Behind the Votes: University of Redlands Among Winners of California Voter Registration Competition

2020 was a historic year for voter turnout with a record-breaking 159.6 million Americans participating in the presidential election. Contributing to this number was the student-led organization Bulldogs Vote, which helped the University of Redlands make history in its own way.

Last March, coming out of a discussion about student political engagement with her professor, Montserrat Pineda ‘22 found the inspiration to form an initiative to increase the number of student registrations in the upcoming election. 

Amidst the growing turmoil of COVID-19 that would soon become central to American political conversations, Pineda formed Bulldogs Vote with the mission to increase awareness on the importance of voting, as well as provide resources to help students cast their vote. 

The work of Bulldogs Vote contributed to the university earning first place among independent higher education institutions in California for “the most voter registrations at an on-campus voting location.” 

The category is part of the larger California Ballot Bowl, a competition between universities and junior colleges in California. The program was initiated by then-Secretary of State of CA, now United States Senator Alex Padilla.  

Although the specific number of U of R students who registered for the 2020 season has yet to be released by the National Study of Learning, Voting, and Engagement (NSLVE), Pineda estimates this win was the result of the registration of 100-150 students. However, she notes that the Bowl doesn’t count students who were previously registered or live outside of California. 

“So you’re probably looking at mostly first-year students that weren’t pre-registered,” Pineda said.

Giving presentations to First Year Seminars was a key factor in familiarizing university students with the club and its work, according to Pineda. 

Bulldogs Vote, which has since grown to more than 10 members, uses different online platforms to raise awareness. Hosting different virtual events to bring together students and professors and engage them in conversations is also an aspect that the club has excelled in, Pineda said. Bulldogs Vote’s Instagram page now attracts more than 400 followers. 

“I feel like what really allowed us to win and get a lot of registered students was simply the fact that the team is so dedicated and so passionate about this issue, about civic engagement and getting their voice out there,” Pineda said.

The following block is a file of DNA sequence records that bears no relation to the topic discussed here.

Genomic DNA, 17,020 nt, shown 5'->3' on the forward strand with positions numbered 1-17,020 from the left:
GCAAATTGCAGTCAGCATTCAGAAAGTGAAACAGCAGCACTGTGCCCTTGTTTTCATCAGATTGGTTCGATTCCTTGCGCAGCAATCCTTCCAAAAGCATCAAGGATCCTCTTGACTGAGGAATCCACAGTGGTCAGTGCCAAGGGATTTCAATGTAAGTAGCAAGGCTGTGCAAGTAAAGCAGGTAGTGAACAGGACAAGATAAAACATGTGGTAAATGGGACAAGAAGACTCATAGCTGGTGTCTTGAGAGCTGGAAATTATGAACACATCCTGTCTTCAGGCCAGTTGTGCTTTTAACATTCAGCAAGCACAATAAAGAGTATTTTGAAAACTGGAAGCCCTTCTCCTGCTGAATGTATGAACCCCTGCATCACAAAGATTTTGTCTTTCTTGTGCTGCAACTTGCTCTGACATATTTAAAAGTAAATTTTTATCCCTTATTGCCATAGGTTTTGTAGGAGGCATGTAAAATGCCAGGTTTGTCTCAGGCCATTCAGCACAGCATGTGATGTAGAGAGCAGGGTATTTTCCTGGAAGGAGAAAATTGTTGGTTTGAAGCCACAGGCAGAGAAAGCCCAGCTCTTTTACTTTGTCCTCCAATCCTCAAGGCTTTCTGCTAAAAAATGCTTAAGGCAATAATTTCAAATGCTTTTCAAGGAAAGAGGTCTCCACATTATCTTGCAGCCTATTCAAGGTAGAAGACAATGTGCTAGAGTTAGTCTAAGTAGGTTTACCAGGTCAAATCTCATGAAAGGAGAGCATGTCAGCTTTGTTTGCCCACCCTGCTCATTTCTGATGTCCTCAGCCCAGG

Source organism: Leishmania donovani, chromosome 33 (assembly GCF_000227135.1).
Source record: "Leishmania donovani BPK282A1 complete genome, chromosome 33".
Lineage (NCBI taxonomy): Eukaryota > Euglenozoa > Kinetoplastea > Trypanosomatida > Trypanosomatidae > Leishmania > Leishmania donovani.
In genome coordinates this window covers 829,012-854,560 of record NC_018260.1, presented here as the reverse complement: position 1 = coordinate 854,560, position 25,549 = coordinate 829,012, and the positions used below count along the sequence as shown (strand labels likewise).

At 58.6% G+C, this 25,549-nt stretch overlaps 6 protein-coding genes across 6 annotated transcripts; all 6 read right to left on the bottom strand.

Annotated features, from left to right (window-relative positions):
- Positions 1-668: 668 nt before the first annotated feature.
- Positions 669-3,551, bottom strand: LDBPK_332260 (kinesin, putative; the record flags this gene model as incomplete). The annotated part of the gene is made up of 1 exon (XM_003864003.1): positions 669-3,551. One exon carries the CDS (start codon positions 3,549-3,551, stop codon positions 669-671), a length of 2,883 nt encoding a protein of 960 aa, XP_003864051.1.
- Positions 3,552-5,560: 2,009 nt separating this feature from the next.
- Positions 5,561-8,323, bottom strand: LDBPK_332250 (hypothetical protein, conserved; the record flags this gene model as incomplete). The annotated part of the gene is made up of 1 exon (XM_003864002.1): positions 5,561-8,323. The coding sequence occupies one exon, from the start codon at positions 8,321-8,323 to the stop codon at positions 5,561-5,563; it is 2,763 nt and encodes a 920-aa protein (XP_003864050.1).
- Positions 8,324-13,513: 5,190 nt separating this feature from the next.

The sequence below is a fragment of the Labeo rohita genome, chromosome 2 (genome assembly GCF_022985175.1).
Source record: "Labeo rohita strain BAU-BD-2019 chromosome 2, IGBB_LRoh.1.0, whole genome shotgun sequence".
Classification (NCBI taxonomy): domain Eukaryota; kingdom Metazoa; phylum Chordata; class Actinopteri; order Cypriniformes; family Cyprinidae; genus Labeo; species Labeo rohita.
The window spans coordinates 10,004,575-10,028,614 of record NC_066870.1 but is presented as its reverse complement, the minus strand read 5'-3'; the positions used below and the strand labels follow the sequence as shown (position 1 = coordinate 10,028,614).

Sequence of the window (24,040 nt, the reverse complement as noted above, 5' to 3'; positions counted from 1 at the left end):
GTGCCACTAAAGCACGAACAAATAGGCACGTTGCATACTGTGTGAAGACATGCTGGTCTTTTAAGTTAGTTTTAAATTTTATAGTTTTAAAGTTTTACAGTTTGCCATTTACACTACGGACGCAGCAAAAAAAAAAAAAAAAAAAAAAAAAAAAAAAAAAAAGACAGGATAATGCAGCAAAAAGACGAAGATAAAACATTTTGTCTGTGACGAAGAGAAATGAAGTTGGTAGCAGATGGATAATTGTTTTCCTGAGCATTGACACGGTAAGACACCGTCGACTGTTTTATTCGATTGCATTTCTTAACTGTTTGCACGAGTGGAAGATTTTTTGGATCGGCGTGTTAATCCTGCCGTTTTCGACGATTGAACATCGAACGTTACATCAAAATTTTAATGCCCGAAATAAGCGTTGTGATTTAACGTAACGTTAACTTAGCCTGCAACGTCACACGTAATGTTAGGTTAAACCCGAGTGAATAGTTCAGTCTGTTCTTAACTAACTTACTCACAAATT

Their main tool of communication has been the newsletter, which provides guidance, information, and tools on voting. The club also offers help on answering any questions students might have about different policies being implemented.  

Carl Segovia ‘23, a member of the club and manager of its newsletter, explains that the greatest challenge of his work is ensuring facts are correct and not inadvertently misleading. 

“[Nobody] wanted to lose a day, or miss a person that could have registered to vote and I think it showed in our final standing of the Bulldogs Vote,” Segovia said. 

Motivated by his personal experiences of explaining to his friends the nuances of ballot measures, Segovia joined Bulldogs Vote to inspire other students to become more politically aware. 

He suggests everyone to engage in conversations with their friends or family, to help destigmatize the issue. He also thinks everyone should have a news app and to read at least one article a day about a political topic that is relevant or interesting to them.  

“Because it can be very overwhelming if you know nothing about congressional proceedings, or this bill, that law. It can be very boring. So just take small steps to kind of get into it,” Segovia said. 

Meanwhile, Pineda encourages students to take charge of their surroundings. 

“I think that the most important thing is knowing that your voice does matter in that, if you’re passionate about issues, just go for it. Like this organization, a lot of us were passionate about one common thing and we weren’t asking for permission or waiting for the moment, but rather we just took it at full speed and now we’re seeing the impacts of it,” Pineda commented. 

As the general election has ended, Bulldogs Votes’ next goal is to make election day an academic day off to make voting more accessible to students. It also hopes to collaborate with different organizations on campus to continue discussions of political engagement, which goes beyond voting.


  • Quynh Nguyen

    Quynh is a junior majoring in International Relations and Economics and minoring in Spatial Studies. She is inspired by stories about people and hopes to contribute back to the Redlands community through her work with the Bulldog.